How Sustainable Apparel Gained Momentum in 2018

sustainable apparel
(Photo: A pair of white leather Veja sneakers. Credit: Veja)

From raw materials through manufacturing all the way to retail, the apparel industry continued to be scrutinized for sustainability in 2018. Practices that might have been overlooked in the past — using polluting chemicals, trashing garments — made headlines and prompted brands to make changes.

Over the summer, the Ellen MacArthur Foundation convened fashion industry partners including Gap, Nike, and Stella McCartney in a new Make Fashion Circular initiative. Funded by C&A Foundation and Walmart Foundation, participants agreed to create business models that keep clothes in use, utilize safe and renewable materials, and develop solutions for turning used clothes into new ones.

With those principles in mind, Environmental Leader takes a closer look at the ways that companies large and small worked toward sustainable apparel this year.

Raw Materials

One of the biggest challenges the apparel industry faces with materials is waste, Anita Chester, head of sustainable raw materials at C&A Foundation, told Environmental Leader. “Three-quarters of all used material processed along the fashion value chain are lost in landfills,” she said. “Less than 1% of all materials in clothes are recycled into new garments.”

Companies that switch to more responsible sourcing practices, including shifting to sustainable raw materials, are future-proofing their business, Chester said.

In March, textile manufacturer Ramblers Way announced a Cradle to Cradle Certified organic wool clothing line. Hugo Boss set targets for increasing the amount of sustainable cotton sourced and joined the 2020 Circular Fashion System Commitment to promote a closed material cycle in the textile industry. This fall, The North Face expanded its Cali Wool Collection made from wool produced in California using regenerative agriculture practices.

Recycling and Upcycling

Companies also emphasized recycling and upcycling materials. Levi’s and Outerknown teamed up on a new clothing line from recycled cotton that uses Levi’s Wellthread process. In July, Adidas committed to eliminating the use of virgin plastic for manufacturing by 2024. This fall, The North Face relaunched their line of ThermoBall jackets with recycled polyester fabric and recycled insulation.

French sneaker maker Veja upcycles tilapia skins into “fish leather” material. The company also makes unique fabrics from used PET plastic and cotton. “Our recycled materials give household waste a second life, and allow us to create a range of fabrics according to season and use,” Veja’s cofounders say.

Dyeing and Finishing

Dyeing and finishing can be some of the most chemical-laden, polluting stages in apparel production. At the same time, apparel brands face pressure to keep costs down.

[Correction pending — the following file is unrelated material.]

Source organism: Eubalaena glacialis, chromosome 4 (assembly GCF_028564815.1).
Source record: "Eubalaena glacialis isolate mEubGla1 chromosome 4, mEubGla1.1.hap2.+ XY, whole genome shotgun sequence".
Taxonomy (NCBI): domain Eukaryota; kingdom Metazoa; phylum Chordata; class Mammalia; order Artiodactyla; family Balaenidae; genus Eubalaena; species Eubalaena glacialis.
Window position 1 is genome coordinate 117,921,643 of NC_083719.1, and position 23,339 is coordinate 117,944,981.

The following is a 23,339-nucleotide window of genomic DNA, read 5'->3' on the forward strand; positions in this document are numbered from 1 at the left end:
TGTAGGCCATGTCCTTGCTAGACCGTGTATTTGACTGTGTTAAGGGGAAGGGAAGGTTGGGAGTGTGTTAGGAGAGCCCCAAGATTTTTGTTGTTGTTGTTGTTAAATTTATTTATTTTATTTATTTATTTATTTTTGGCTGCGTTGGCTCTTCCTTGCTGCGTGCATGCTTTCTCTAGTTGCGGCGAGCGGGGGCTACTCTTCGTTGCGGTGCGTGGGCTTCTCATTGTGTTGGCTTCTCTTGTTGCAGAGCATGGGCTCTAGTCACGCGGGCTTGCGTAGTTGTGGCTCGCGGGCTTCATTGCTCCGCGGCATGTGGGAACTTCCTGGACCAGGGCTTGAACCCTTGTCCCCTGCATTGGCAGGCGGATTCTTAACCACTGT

“Price competition is fierce, and profits are shrinking thanks to volatile raw material costs and rising wages,” Melody M. Bomgardner wrote in an article for Chemical & Engineering News this year. “Despite public commitments by apparel brands to become more sustainable, suppliers contacted by C&EN say their customers will not buy anything that could raise the cost of a finished garment by as little as a penny.”

The time is ripe for new approaches that save money and avoid devastating environmental effects. Dutch denim-maker G-Star Raw worked with Dystar and Artistic Milliners on indigo technology that uses 70% less chemicals compared to conventional indigo dyeing.

Levi Strauss & Co. piloted an operating model called Project Future-Led Execution (Project FLX) in 2018 that shortens the time it takes jeans to reach the market and cuts chemicals from the finishing process by using a laser-based system.

Recommerce

Recommerce gained traction as an approach to sustainable apparel. VF Corporation, whose brands include brands include The North Face, Timberland, Eagle Creek, and Vans, has been moving toward a circular business model. Letitia Webster, VF Corporation’s vice president of global corporate sustainability, spoke to Environmental Leader about the challenges involved in that transition.

“We’re talking to our distribution center leaders and saying, ‘Can you set up an area that can take these products back, store them, log them, take pictures of them so we can get them up on an e-commerce site?’”

Over the summer, a pilot program called The North Face Renewed began selling refurbished apparel online. These products come from the company’s distribution center, get professionally repaired, cleaned with a closed-loop water-saving process, and quality checked before being photographed and sold online.

“We are furthering our sustainability goals without sacrificing durability or technical standards. Ultimately, as we work to scale Renewed, we will be proving a larger, circular model for the industry,” said James Rogers, director of sustainability at The North Face.

We are currently accepting submissions for the 2019 Environmental Leader Awards. Learn more and submit a project or product here.

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